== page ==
Carrie-Anne Moss as Jeri Hogarth.
Image: Netflix

Carrie-Anne Moss’ Jeri Hogarth is one of the most dynamic and fascinating characters in Marvel’s Cinematic Universe. She’s been a Jessica Jones fixture since season one when she was introduced as a very dangerous antihero in her own right, using her shrewd legal mind instead of her fists to lay the proverbial smackdown on anyone careless enough to cross her.

But in the show’s third and final season, Hogarth is facing off against an enemy that no amount of money or legal maneuvering can truly help her defeat. In the months since she’s been diagnosed with ALS, she’s been forced to accept the reality that, in time, her body will fail her, and she’ll have to rely on people in ways she swore she never would. When I recently spoke with Moss about who Jeri is as the new season of Jessica Jones opens, she explained that for obvious reasons, she’s scared about the future, but that fear is what’s ultimately going to make Jeri that much more of a formidable presence.

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io9: Talk to me about where Jeri’s at, mentally, when we catch up with her in season three. How has she changed as a person now that her ALS is progressing, and what’s really driving her forward?

Carrie-Ann Moss: You know, this new position she finds herself in makes her vulnerable in a way she’s never felt before. She’s someone who is always in control and to not be in control has been one of the biggest challenges that’s come with her diagnosis. This season starts off with her really, really not being able to handle the situation she’s been presented with. But it’s Jeri, and so she keeps trying to find a way through it. But this is Jeri, and she’s only changed but so much. She’s still manipulative and trying to find a way to win. Part of what’s been so interesting about playing her is that nothing is ever too much for Jeri.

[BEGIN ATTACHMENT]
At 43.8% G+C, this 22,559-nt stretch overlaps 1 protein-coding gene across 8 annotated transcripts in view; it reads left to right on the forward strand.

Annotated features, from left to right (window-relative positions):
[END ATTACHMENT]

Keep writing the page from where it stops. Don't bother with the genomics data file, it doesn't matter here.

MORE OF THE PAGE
io9: There’s something to be said for the lethality that being vulnerable can bring out in people, especially like Jeri. For Jeri, what does vulnerability look like this season? We see that she’s having more physical difficulties, but in those moments when you’ve got to step into her mind, what does “vulnerability” feel like?

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Moss: The thing about Jeri is that, her instinctive response to feeling vulnerable—to lash out—comes from the same place that her manipulative side comes from, and from the outside, vulnerable Jeri and manipulative Jeri are the same person, but they aren’t, exactly, and even Jeri herself might not understand that. When no one is there and you see Jeri alone, I think that’s the truth of who she is. If there’s another person in the room that she needs something from, or that she believes can be useful, though, she shifts into that conniving space.

She will play whoever she has to play to achieve her goals, even people she thinks she cares about, like Jessica, because at the end of the day, Jeri’s narcissism is still such a big part of who she is.

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io9: Jeri’s always had that ruthless cutthroat energy to her that she applies to all aspects of her life, but I’m curious about how her sense of justice has changed because of relationships with people like Malcolm, Jessica, and with the larger world of vigilantism?

Moss: You know, it’s interesting. I haven’t really considered that.